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Art & Random thoughts - August 5, 2023
One piece done and another started
Let’s start with the piece that’s taken me the last 6 weeks to finish…
“City of the Future” - or as some clever commenters have noted “…or city of the past” - but since we never actually got to have this in our past, then maybe it still is yet to come. Either way, this is the first real piece I’ve done on 18x24in gesso board rather than paper. In my experiments with other types of surfaces, gesso board (aka “gessobord”) was the closest I could find to paper, with the advantage that it’s a bit more substantial and comes mounted on a wood frame like canvas, so it’s ready-to-hang anywhere from a gallery, to a spare wall in your bathroom.
So as I said, Gesso board was the closest I could find to paper, but it’s not exactly the same. For one thing, it’s a bit more challenging to erase. A regular rubber eraser mostly left big smudge marks on it; my kneaded eraser could lift some graphite off to gently lighten things up; but I mostly had to rely on my electric erasers to fully clear anything away and even then the graphite could be stubborn to lift off. Gesso board “holds” onto graphite quite easily, so it’s easy to get dark tones to come out nicely. Blending behaves a bit differently, since gesso board takes a little more effort to get the graphite to move around on it. It’s a slightly less forgiving surface than paper— it holds onto mistakes more easily, and becomes tougher to get them out the longer you work on it, but overall I like the look of the piece and the solid surface makes it a bit more valuable as a piece of original art. I gave the piece a few coats of fixative in the end and that gave it a nice smooth matte finish.
The drawing process
Most of my detailed drawings start off as an outline. But when I make my outlines, I’ll usually make a big mess — there’s lots of trying stuff, seeing what works, erasing it, trying again, and all along the way I’m smudging it all over with my dirty fingers — so I’ll usually draw the outline on a separate piece of paper and then trace it through onto anther clean sheet to do the final piece on (usually some sort of heavyweight paper). That tracing process usually involves taping the outline onto a piece of plexiglass, placing the clean sheet of paper on top of that, and then shining a light behind it, then tracing the outline through it. Unfortunately, with Gesso board, I couldn’t do any of that.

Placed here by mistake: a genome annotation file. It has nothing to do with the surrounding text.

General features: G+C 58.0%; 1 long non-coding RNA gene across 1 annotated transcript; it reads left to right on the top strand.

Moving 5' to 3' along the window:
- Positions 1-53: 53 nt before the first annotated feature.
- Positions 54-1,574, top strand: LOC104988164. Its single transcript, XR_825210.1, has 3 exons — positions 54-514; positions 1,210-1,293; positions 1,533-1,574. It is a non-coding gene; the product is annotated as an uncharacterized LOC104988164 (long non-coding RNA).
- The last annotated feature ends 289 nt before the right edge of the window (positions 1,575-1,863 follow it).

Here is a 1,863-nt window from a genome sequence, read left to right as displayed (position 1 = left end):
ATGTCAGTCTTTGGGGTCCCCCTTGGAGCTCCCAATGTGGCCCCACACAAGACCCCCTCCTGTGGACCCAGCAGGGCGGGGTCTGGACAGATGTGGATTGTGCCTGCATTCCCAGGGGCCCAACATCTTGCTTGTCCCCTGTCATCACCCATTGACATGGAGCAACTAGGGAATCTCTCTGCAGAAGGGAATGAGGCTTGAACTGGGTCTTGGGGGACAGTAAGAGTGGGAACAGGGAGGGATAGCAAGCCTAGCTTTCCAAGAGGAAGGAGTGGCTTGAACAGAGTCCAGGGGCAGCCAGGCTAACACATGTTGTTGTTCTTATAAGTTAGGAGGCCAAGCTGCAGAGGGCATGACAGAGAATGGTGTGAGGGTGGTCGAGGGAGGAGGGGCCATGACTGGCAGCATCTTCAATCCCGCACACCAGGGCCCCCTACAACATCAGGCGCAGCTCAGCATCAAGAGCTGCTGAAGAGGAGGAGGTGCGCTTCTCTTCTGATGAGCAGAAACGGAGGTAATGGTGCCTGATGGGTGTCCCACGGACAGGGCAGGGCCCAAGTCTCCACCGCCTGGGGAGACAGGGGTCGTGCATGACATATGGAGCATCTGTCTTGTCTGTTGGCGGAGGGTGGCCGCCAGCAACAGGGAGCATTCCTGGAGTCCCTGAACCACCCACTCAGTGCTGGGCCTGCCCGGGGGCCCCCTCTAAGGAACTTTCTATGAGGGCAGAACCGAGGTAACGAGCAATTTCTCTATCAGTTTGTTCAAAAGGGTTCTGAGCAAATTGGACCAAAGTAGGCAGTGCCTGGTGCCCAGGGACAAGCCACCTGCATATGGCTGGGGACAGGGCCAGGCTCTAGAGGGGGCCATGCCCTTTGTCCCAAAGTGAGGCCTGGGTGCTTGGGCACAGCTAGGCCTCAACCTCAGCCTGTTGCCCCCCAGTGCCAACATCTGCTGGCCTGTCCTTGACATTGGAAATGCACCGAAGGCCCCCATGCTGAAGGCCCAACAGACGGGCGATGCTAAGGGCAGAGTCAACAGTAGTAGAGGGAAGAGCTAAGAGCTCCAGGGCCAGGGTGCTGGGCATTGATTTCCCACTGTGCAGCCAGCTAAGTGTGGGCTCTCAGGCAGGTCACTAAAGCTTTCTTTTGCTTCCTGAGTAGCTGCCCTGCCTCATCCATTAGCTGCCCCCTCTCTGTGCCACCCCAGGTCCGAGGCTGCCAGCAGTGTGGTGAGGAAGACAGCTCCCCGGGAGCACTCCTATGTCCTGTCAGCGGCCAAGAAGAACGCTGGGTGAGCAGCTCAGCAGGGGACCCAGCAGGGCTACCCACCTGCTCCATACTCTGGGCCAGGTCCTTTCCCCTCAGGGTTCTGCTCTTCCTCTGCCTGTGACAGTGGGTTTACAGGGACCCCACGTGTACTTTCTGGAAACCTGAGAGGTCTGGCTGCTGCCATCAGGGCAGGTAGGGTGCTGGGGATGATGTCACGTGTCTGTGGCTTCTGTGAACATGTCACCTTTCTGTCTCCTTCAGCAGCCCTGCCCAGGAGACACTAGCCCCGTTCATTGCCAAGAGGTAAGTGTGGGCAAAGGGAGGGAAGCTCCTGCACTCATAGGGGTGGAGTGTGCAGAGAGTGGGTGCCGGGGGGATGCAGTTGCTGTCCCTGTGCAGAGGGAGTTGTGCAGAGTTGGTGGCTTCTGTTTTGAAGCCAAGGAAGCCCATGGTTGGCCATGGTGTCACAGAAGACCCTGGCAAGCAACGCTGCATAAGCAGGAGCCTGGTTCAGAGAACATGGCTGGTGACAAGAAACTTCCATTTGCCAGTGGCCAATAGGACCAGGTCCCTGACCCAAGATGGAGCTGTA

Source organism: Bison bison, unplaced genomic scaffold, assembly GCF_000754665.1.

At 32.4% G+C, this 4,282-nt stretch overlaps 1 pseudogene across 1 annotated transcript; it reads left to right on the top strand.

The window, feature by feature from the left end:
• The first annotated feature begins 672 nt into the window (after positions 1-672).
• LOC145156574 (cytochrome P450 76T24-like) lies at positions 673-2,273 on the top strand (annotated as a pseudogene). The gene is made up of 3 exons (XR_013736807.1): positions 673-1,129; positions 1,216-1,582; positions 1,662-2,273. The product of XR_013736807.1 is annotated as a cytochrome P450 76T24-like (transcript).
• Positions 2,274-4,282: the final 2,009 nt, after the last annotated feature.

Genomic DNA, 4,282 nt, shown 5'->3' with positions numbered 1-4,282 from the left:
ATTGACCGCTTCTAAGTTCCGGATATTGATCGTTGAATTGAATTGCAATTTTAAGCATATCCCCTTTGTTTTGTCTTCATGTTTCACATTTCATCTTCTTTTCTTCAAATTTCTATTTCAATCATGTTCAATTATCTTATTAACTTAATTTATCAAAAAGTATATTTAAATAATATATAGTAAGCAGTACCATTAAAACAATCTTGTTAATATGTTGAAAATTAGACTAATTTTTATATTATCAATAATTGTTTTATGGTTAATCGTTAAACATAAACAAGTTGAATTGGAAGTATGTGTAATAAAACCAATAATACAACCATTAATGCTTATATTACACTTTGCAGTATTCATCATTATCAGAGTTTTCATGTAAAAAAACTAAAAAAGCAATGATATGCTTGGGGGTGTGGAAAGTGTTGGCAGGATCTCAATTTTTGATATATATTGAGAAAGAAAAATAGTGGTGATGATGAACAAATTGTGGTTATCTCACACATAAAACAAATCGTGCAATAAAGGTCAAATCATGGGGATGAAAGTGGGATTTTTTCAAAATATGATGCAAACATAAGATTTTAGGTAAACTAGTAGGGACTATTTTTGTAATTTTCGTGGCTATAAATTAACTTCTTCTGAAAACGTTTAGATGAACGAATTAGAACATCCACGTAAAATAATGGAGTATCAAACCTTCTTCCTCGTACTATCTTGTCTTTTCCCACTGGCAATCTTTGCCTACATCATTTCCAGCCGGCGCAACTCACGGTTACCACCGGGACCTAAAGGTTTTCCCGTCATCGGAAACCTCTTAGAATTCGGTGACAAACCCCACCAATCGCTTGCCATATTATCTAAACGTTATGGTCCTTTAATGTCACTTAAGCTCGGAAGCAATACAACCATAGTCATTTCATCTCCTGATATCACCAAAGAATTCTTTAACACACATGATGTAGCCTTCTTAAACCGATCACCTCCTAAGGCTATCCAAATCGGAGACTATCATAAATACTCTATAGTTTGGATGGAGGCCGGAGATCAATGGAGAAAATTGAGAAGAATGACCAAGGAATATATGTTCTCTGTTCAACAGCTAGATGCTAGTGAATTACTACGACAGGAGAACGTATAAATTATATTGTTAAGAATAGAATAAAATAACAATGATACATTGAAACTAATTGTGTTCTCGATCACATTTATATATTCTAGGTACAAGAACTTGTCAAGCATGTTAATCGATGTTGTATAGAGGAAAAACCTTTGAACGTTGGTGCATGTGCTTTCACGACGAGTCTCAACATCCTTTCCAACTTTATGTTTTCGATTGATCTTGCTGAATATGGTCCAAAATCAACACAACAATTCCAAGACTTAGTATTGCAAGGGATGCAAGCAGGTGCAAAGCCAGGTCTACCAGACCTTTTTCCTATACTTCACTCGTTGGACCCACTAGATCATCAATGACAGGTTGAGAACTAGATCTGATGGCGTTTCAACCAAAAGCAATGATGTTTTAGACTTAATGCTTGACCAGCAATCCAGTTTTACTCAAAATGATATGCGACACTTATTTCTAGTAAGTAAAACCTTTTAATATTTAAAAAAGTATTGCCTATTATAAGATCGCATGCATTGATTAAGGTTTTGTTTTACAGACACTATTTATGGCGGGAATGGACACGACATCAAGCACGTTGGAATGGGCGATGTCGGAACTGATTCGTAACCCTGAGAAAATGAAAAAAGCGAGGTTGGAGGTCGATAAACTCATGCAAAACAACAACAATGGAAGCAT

Since Gesso board is basically a solid panel of wood, I couldn’t shine any lights though it and trace anything onto it. So instead I had to go about it in a rather roundabout way.
First I copied the outline onto a sheet of tracing paper:
I used a 6b pencil for this — very soft graphite to ensure that it would come off later when I needed it to.
Then, I flipped the tracing paper over, placed it face down on the Gesso board and traced the outline again — only this time the tracing was just to press the graphite from the other side of the page into the board.
(Before I did this I’d spread graphite power over the board to give it a soft gray backdrop). With my outline “traced” onto it, it looked like the image above.
And finally after that it was time to start the real drawing…
Overall this piece took me about 6 weeks to finish, and holy shit this was a tedious motherf^%ker.
A sneak peak at the next work in progress:
A few months ago I’d dug up an outline I’d made for a piece back in 2007, a time when I’d established the ambitious goal for myself to draw a big f&^king castle. I’ll share more shots of that project, plus the finished piece next week!
This magical, completely non-airworthy edifice could soon be hanging on your wall! Get yours at https://society6.com/product/lost-kingdom8444105_print?sku=s6-27455679p4a1v45 It’s the perfect piece to hang above your mantelpiece, or if like me you don’t have a mantelpiece, then that prized bit of empty space above your toilet will do too!